How do I configure a Remote Desktop Connection shortcut to open on a specific monitor?


A customer wanted to know how to configure a Remote Desktop Connection shortcut so that the session appears on the monitor of choice. "I have two RDP shortcuts, and each one displays on a different monitor, but I want them all to display on my 20-inch monitor. How do I tell the bad shortcut, 'Hey, use that monitor over there please'?"

Normal shell shortcuts (LNK files) do not encode monitor information. It is up to the application to decide where to display its windows. Many applications save the window position when you exit and restore it when you restart. If you have one of these types of programs, then the solution is simple: Move the window to where you want its position to be remembered, and then close it.

In the case of RDP files, the window position is stored in the RDP file settings. The Terminal Services Team Blog tells you how.

One thing I found interesting about that blog entry is that none of the comments is on topic. Well, okay maybe two of them.

Comments (21)
  1. Dan Bugglin says:

    Some applications also display windows on the current monitor the cursor is on, or the current monitor the active window is on.  IIRC the MessageBox API uses one of the two, though you might have to pass in NULL for the parent window for that behavior.

  2. nathan_works says:

    The comments are on topic, just not the topic of the blog post..  Would seem like the comments go great with a different post.

  3. Michiel says:

    ARe they really off-topic? I can't really tell. I see lots of messages on the topic of certain NVidia-based computers computers which have an RDP problem. That's possibly ontopic, as NVidia would be responsible for multi-monitor support.

  4. The comments are on topic, just not the topic of the blog post

    Right – clearly it's the blog post which is offtopic. They should have taken it elsewhere :P.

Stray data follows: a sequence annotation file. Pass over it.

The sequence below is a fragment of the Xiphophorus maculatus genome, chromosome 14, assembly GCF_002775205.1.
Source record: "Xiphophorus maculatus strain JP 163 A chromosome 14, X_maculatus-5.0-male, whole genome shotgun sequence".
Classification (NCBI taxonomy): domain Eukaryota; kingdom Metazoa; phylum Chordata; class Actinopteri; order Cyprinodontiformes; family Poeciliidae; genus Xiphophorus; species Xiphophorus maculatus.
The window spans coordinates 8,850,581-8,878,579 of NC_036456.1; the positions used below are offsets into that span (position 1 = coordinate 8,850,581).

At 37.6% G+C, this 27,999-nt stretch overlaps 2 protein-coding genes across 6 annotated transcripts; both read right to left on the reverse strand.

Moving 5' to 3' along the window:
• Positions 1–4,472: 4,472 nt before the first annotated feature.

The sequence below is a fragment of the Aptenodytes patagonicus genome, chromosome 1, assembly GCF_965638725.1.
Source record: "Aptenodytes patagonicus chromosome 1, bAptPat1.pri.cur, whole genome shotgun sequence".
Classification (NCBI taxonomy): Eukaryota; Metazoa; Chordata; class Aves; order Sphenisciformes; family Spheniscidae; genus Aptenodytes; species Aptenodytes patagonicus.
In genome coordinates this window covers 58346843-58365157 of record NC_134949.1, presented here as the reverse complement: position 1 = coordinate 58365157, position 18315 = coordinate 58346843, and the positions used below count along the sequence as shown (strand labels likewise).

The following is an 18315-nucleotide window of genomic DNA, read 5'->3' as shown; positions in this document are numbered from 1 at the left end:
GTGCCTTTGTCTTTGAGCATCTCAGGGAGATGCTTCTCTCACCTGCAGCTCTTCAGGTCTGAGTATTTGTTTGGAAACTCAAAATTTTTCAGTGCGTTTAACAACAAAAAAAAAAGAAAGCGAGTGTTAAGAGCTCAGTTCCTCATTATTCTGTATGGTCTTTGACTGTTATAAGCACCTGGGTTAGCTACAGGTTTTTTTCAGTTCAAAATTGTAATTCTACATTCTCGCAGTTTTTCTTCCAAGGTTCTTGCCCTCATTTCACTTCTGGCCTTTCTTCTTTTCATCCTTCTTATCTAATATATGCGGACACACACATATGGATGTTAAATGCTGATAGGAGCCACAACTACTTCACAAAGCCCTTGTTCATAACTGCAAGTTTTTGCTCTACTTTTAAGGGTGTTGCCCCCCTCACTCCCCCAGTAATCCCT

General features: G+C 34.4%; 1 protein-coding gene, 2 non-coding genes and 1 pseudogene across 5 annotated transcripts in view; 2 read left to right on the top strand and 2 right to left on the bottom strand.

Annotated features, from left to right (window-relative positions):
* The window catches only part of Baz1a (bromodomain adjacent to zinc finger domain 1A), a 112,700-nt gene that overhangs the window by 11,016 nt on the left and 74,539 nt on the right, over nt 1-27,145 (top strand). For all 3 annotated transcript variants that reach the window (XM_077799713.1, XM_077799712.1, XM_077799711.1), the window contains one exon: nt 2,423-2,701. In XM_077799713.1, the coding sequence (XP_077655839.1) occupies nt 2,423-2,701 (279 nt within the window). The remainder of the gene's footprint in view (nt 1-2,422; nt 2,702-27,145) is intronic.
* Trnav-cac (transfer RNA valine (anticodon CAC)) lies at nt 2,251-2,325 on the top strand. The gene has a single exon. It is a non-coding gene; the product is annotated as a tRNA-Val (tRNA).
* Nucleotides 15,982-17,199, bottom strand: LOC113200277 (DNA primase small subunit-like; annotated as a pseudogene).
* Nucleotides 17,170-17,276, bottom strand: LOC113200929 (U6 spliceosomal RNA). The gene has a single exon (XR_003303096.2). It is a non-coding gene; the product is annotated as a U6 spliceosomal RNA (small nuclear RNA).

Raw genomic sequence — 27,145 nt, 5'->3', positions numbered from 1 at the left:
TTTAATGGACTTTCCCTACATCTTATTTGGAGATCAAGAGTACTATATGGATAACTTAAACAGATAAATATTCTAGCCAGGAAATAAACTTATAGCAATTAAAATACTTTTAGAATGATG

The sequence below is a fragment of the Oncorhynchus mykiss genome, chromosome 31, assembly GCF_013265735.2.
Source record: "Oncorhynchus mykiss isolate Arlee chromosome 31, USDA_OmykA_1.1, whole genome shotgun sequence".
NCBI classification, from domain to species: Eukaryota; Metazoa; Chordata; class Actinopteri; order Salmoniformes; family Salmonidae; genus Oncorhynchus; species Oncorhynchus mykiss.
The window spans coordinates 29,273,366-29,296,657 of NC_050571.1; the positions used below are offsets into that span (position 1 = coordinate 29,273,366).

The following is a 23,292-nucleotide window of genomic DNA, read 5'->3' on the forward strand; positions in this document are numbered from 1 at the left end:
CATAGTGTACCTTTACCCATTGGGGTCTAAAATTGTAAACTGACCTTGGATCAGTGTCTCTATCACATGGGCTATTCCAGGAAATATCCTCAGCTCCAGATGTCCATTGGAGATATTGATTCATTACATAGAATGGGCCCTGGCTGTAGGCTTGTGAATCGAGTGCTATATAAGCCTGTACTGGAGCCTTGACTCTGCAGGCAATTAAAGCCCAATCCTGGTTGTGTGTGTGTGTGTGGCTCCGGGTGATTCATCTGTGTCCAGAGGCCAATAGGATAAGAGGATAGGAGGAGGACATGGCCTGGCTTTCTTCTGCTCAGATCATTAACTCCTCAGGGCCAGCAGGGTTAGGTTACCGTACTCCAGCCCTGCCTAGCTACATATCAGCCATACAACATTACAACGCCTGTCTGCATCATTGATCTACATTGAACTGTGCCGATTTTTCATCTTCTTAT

5. Falcon says:

    To add to what Nathan_works said:

    Are you sure the comments are off-topic? Maybe the blog post itself is off-topic instead?

    It's all relative!

  6. Tom says:

    People "in the know" often take their support questions to unrelated blog posts because they can get direct access to the dev team.  Something that takes you multiple levels of escalation to get from PSS.

  7. James Schend says:

    Maybe they need a guy who the social skills of a thermonuclear device to moderate comments.

  8. Relative URLs says:

    BTW, trying to reach this page from an RSS-reader doesn't work, because the RSS feed has relative instead of absolute URLs in the <link rel="alternate"> elements.

    Standard disclaimers about Microsoft applies.

  9. Ben Voigt says:

    Since shortcuts do control the wShowWindow variable in the STARTUPINFO structure (msdn.microsoft.com/…/ms686331(v=VS.85).aspx), it isn't unreasonable to surmise that they might be able to set dwX, dwY, dwXSize, and dwYSize as well.

  10. Nawak says:

    Many applications save the window position when you exit and restore it when you restart

    Yes, but wouldn't that behaviour make the two instances of the application open in the same spot? It works if it's two different apps that you want on two different monitors though…

    In this customer's case, that's what he would have wanted, so the position saving would have been enough, except that the application knew better and finally "auto-arranged" its instances relative to each other.

    it isn't unreasonable to surmise that they might be able to set dwX, dwY, dwXSize, and dwYSize as well.

    Well, yes, at least if the application uses "CW_USEDEFAULT" for its main window. Splash windows usually are software centered and doesn't use the defaults, so the setting specified in the shortcut could "wait" until the main window appears.

    Anyway, I'm sure there's plenty of reasons why it wouldn't work or why it is on the bottom of THE todo list, but this blog entry at least shows how windows works now and how these kind of problems can be solved by applications right now.

  11. arnshea says:

    The RDP client I've been using on XP seems to always start and restore the window to the "primary" monitor.  I figured it was just an oversight since imho most programs don't do multi-monitor support all that well (e.g., the file open dialog opening on the primary monitor even if the main app window is on a second or third monitor).

    I can't think of good defaults for all situations though it would be nice if any owned windows were displayed, by default, on the same monitor as the owning window.  OTOH, if dialogs remember their last position and that happens to be on a different monitor, where should they show up?

  12. Scott says:

    BTW, trying to reach this page from an RSS-reader doesn't work, because the RSS feed has relative instead of absolute URLs in the <link rel="alternate"> elements.

    Standard disclaimers about Microsoft applies.